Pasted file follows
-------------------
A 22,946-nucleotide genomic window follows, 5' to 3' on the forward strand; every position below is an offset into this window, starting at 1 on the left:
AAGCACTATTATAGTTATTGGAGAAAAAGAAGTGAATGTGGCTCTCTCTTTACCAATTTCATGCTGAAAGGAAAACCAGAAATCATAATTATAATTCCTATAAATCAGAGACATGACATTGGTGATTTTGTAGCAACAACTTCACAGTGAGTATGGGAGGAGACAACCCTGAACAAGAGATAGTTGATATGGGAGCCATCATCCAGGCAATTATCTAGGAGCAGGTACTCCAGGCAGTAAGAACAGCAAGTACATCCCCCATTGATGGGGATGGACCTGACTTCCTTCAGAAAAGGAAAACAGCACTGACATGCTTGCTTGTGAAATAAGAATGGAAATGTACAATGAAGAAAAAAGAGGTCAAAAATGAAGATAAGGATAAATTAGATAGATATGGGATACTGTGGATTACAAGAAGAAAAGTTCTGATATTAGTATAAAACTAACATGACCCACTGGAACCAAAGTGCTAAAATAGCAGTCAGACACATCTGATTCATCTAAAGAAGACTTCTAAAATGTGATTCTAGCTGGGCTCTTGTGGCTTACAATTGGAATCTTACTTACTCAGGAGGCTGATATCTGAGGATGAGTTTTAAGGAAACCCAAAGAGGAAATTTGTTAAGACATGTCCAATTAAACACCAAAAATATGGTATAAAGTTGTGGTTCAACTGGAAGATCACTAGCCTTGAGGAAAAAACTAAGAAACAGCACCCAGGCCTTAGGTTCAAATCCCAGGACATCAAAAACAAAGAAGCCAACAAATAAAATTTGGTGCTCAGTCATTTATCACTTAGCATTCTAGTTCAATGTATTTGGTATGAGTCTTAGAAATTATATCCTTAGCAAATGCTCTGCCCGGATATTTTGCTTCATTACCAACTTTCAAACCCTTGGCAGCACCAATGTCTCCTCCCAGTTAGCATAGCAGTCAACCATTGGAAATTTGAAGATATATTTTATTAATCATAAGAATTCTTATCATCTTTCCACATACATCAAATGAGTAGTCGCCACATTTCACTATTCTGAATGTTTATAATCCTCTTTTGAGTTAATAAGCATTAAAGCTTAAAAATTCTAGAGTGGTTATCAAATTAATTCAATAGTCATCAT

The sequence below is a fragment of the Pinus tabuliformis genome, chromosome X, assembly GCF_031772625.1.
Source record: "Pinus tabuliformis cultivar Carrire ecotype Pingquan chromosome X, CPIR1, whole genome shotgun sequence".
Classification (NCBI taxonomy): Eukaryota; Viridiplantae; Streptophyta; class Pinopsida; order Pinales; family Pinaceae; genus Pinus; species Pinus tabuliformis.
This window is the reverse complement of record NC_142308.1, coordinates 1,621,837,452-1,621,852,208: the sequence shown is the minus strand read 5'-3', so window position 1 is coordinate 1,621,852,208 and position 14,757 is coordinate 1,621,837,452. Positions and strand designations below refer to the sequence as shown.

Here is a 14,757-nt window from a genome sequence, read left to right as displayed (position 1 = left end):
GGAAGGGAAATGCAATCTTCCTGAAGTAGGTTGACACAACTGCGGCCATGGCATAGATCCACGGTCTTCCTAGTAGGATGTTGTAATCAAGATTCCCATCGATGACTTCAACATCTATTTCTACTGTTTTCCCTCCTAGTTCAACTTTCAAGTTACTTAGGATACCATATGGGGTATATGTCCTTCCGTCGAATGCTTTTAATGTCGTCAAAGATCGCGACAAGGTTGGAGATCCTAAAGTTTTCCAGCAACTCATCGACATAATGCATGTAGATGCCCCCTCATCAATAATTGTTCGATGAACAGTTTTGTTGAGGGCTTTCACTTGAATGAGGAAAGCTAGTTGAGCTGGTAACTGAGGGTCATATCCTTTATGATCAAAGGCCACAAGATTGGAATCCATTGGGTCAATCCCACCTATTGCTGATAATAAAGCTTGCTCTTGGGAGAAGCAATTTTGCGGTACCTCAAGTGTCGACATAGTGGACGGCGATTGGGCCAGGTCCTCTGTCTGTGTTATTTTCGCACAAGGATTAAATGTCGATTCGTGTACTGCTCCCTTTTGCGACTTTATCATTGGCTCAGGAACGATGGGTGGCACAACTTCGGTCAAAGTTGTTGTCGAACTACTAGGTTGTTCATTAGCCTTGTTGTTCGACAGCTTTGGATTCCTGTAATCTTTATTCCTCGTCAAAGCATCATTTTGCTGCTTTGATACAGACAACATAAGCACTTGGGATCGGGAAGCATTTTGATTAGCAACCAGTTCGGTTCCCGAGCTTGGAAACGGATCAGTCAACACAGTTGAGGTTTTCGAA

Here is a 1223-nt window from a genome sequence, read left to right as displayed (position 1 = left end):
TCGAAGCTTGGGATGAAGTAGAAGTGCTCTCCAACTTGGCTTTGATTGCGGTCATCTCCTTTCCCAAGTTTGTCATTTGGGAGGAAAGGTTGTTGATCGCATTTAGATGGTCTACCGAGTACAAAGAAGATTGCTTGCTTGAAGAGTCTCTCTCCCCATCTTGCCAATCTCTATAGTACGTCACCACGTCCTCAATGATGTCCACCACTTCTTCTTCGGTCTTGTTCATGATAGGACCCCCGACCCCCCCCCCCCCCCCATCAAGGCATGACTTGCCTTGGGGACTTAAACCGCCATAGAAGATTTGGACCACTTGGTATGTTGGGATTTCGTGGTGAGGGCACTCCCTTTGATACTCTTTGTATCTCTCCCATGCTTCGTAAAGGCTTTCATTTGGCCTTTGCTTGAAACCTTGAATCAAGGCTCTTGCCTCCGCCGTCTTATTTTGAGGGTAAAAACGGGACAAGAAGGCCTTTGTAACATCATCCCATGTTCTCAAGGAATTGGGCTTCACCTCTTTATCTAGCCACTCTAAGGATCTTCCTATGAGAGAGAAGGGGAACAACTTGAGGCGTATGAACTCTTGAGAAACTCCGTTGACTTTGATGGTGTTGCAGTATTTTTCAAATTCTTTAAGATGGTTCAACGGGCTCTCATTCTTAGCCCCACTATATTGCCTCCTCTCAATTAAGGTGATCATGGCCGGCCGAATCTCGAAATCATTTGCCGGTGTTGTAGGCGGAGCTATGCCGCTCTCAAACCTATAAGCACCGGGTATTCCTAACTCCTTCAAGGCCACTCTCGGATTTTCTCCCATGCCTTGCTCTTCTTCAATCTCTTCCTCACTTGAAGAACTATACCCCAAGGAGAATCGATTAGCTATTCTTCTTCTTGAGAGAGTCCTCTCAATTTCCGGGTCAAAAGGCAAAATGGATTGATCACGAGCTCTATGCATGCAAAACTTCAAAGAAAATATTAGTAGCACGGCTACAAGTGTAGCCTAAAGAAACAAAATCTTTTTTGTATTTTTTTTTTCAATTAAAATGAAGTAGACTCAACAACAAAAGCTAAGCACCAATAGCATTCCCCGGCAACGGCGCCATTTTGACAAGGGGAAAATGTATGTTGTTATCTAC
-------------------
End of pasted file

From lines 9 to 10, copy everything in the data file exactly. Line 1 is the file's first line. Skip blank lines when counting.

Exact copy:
Here is a 1223-nt window from a genome sequence, read left to right as displayed (position 1 = left end):
TCGAAGCTTGGGATGAAGTAGAAGTGCTCTCCAACTTGGCTTTGATTGCGGTCATCTCCTTTCCCAAGTTTGTCATTTGGGAGGAAAGGTTGTTGATCGCATTTAGATGGTCTACCGAGTACAAAGAAGATTGCTTGCTTGAAGAGTCTCTCTCCCCATCTTGCCAATCTCTATAGTACGTCACCACGTCCTCAATGATGTCCACCACTTCTTCTTCGGTCTTGTTCATGATAGGACCCCCGACCCCCCCCCCCCCCCCATCAAGGCATGACTTGCCTTGGGGACTTAAACCGCCATAGAAGATTTGGACCACTTGGTATGTTGGGATTTCGTGGTGAGGGCACTCCCTTTGATACTCTTTGTATCTCTCCCATGCTTCGTAAAGGCTTTCATTTGGCCTTTGCTTGAAACCTTGAATCAAGGCTCTTGCCTCCGCCGTCTTATTTTGAGGGTAAAAACGGGACAAGAAGGCCTTTGTAACATCATCCCATGTTCTCAAGGAATTGGGCTTCACCTCTTTATCTAGCCACTCTAAGGATCTTCCTATGAGAGAGAAGGGGAACAACTTGAGGCGTATGAACTCTTGAGAAACTCCGTTGACTTTGATGGTGTTGCAGTATTTTTCAAATTCTTTAAGATGGTTCAACGGGCTCTCATTCTTAGCCCCACTATATTGCCTCCTCTCAATTAAGGTGATCATGGCCGGCCGAATCTCGAAATCATTTGCCGGTGTTGTAGGCGGAGCTATGCCGCTCTCAAACCTATAAGCACCGGGTATTCCTAACTCCTTCAAGGCCACTCTCGGATTTTCTCCCATGCCTTGCTCTTCTTCAATCTCTTCCTCACTTGAAGAACTATACCCCAAGGAGAATCGATTAGCTATTCTTCTTCTTGAGAGAGTCCTCTCAATTTCCGGGTCAAAAGGCAAAATGGATTGATCACGAGCTCTATGCATGCAAAACTTCAAAGAAAATATTAGTAGCACGGCTACAAGTGTAGCCTAAAGAAACAAAATCTTTTTTGTATTTTTTTTTTCAATTAAAATGAAGTAGACTCAACAACAAAAGCTAAGCACCAATAGCATTCCCCGGCAACGGCGCCATTTTGACAAGGGGAAAATGTATGTTGTTATCTAC